The R in that equation is the distance from the star to observer, not the star radius. The light emitted from the star is distributed uniformly on a sphere of radius R, and when the light arrives to the Earth, that sphere will have a radius equal to the distance Earth-star. Therefore, the second relation for the two fluxes is about the apparent magnitudes (...

2

There is no simple answer to these questions - although I could be brief and say (i) No it doesn't and (ii) no they won't. If you make a simple two component atmosphere then the observed spectrum will be the flux-weighted combination of two spectra. $$S_{\rm obs} = \frac{A_1 T_1^4 S_1 + A_2 T_2^4 S_2}{A_1 T_1^4 + A_2 T_2^4}\ ,$$ where $A_1, T_1, S_1$ are ...

20

This is because your image is not in focus. So you’re seeing the shadow of the secondary mirror. You should have a knob near the eyepiece, that you can turn to adjust focus. You need to turn it, one way or another, until the image is as small as possible and as bright as possible. Good luck!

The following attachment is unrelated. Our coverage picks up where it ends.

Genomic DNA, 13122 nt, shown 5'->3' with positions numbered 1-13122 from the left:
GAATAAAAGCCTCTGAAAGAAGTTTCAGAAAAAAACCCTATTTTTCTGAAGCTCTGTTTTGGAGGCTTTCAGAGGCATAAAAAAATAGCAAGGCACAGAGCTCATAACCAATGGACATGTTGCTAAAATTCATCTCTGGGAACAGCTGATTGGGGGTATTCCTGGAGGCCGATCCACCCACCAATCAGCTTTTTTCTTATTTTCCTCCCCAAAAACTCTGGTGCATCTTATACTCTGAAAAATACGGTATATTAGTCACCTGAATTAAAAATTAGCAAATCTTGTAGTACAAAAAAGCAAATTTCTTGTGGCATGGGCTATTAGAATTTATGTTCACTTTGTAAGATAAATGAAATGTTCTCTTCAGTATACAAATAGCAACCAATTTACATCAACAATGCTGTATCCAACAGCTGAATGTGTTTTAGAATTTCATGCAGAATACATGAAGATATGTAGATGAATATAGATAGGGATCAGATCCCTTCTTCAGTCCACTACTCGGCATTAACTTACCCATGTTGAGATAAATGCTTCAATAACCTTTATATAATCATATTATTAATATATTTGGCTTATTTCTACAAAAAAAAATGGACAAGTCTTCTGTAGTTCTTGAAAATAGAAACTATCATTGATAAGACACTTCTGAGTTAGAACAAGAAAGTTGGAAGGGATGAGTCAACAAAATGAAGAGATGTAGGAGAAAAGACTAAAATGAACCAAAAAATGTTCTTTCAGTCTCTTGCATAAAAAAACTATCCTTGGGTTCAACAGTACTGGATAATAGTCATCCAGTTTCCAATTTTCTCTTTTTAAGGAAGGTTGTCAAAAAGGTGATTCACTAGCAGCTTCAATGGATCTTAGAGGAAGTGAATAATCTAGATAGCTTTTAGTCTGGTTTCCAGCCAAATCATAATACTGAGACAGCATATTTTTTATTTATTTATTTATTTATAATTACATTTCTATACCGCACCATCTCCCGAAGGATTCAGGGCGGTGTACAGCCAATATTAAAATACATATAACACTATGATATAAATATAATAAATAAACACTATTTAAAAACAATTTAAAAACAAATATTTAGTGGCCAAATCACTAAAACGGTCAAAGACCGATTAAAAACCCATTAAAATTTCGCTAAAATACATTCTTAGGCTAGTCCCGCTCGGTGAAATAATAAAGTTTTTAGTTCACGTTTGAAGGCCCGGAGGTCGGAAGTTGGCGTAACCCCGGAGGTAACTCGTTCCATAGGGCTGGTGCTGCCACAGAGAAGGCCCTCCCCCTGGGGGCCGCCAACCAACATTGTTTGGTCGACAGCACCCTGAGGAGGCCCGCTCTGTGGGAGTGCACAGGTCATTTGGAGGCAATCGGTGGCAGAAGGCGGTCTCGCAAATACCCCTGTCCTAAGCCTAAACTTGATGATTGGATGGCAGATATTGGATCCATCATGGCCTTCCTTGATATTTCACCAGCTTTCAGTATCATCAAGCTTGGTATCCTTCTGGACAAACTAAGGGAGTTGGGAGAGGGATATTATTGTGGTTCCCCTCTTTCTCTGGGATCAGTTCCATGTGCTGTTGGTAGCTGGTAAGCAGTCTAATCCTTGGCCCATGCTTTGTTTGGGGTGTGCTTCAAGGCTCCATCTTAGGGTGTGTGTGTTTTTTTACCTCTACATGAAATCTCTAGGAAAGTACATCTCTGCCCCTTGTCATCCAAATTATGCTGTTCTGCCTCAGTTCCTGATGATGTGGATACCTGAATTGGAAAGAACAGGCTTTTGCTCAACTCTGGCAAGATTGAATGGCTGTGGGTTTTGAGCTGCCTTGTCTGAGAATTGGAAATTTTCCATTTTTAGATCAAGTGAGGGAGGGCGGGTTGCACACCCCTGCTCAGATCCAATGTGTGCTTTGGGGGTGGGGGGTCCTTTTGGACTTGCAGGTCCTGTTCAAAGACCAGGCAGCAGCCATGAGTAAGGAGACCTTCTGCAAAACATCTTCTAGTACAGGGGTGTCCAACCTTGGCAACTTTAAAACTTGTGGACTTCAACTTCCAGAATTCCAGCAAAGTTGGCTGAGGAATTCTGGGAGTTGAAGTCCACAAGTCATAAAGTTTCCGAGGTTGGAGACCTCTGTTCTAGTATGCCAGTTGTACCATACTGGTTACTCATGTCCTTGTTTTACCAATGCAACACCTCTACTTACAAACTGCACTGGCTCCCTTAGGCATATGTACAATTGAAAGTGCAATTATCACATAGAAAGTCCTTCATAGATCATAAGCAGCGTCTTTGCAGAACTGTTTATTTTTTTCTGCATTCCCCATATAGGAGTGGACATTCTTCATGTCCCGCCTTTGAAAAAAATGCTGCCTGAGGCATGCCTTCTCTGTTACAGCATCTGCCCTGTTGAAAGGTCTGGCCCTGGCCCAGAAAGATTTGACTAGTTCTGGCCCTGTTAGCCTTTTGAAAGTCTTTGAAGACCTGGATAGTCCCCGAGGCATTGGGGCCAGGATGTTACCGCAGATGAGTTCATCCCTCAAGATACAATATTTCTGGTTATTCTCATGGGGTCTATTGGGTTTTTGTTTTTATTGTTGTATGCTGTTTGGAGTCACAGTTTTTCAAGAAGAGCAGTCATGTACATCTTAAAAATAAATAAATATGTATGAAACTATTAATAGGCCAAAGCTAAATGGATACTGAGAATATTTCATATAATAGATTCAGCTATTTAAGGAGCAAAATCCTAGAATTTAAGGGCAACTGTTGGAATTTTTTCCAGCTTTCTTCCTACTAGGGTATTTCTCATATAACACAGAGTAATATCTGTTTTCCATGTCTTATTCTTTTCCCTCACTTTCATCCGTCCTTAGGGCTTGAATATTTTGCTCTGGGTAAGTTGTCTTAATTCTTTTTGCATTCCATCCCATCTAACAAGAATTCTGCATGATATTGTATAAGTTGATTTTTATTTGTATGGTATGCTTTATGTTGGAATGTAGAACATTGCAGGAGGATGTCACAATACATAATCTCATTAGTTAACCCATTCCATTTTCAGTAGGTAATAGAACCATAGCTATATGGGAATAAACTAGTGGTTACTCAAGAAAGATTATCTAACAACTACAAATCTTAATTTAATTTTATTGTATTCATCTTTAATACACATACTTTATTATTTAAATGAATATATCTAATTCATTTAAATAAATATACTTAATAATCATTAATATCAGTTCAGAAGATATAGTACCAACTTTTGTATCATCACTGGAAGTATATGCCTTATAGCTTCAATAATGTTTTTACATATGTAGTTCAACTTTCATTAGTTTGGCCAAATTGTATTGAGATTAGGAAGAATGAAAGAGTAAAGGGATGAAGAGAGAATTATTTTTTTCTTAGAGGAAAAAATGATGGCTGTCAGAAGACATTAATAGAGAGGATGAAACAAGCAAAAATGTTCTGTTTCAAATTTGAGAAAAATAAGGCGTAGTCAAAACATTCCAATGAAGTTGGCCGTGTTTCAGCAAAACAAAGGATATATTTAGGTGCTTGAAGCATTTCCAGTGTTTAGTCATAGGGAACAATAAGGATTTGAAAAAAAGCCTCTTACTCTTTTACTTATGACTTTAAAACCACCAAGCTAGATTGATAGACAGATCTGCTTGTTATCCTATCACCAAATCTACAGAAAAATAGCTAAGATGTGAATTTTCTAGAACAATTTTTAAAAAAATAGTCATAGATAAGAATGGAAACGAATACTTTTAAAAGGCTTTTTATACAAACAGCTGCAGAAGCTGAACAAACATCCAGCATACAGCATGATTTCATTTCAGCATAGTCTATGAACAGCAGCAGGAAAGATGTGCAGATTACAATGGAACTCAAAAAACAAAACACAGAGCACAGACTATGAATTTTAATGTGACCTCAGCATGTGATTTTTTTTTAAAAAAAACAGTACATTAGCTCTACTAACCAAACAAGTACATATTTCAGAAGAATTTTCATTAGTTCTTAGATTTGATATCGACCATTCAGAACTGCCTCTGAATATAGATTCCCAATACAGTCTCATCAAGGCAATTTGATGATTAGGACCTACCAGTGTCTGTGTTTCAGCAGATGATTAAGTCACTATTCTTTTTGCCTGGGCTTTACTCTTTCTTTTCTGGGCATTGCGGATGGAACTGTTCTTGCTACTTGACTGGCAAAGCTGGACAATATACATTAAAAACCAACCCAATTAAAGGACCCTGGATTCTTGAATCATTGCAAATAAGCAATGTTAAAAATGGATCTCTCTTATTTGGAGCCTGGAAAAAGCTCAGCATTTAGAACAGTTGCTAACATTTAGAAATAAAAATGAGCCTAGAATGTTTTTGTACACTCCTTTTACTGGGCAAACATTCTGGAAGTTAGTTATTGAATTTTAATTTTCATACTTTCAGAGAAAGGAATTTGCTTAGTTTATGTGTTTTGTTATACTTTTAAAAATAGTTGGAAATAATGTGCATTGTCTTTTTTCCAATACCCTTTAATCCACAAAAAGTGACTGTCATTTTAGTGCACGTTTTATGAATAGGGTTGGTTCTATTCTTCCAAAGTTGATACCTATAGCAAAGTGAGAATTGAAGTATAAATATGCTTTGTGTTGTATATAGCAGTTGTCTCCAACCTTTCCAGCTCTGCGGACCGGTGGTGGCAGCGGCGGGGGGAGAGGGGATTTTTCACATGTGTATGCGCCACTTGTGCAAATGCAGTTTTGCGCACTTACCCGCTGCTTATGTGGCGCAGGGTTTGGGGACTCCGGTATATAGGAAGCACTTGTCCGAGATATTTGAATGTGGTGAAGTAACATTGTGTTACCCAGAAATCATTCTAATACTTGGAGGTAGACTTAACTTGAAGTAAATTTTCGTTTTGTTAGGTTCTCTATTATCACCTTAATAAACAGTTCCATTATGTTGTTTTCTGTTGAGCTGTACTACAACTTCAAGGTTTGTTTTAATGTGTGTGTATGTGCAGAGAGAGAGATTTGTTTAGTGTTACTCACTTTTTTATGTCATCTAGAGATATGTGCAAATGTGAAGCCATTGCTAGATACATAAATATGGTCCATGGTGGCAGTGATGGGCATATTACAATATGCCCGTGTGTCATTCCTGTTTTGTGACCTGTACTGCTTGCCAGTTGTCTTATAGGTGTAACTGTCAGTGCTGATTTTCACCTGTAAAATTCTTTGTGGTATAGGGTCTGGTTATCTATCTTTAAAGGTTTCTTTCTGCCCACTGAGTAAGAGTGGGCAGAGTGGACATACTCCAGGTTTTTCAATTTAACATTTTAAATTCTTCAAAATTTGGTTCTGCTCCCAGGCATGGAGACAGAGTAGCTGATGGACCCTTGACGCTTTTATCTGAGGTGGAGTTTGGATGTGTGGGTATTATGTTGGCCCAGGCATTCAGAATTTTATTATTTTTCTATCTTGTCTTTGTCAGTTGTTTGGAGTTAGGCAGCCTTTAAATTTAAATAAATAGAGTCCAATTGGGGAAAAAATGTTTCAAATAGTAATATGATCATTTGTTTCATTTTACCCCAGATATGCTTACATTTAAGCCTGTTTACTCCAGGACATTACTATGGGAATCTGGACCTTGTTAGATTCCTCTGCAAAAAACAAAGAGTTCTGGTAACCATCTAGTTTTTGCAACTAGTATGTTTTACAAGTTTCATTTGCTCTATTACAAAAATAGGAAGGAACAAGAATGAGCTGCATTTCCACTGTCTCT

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This is a heavily de-focused image (possibly taken through cloud looking at the orangeish "glow" to the right). The dark center of the "donut" is the shadow of the secondary mirror centered within the image/pupil coming from the primary mirror. The focus needs to be adjusted until the "donut" shrinks down to sharper points of ...

0

The night sky is the hemisphere of the sky which is pointed away from the Sun. I note that the Eath orbits the Sun. It takes one year to orbit around the sun. So today one hemisphere of the sky will pointed toward the Sun, and it will be imposible to see stars in the daylight in that hemisphere, while the opposite hemisphere of the sky will be pointed away ...

1

One way of thinking about this is to think of what, for instance, a digital sensor would see (does see!) when looking at a galaxy. Even if there is no dust to scatter light (which often there is), if there is, in most cases, one or more (generally 'more') stars in the bit of the image covered by a pixel in the sensor, then that pixel will be at least partly ...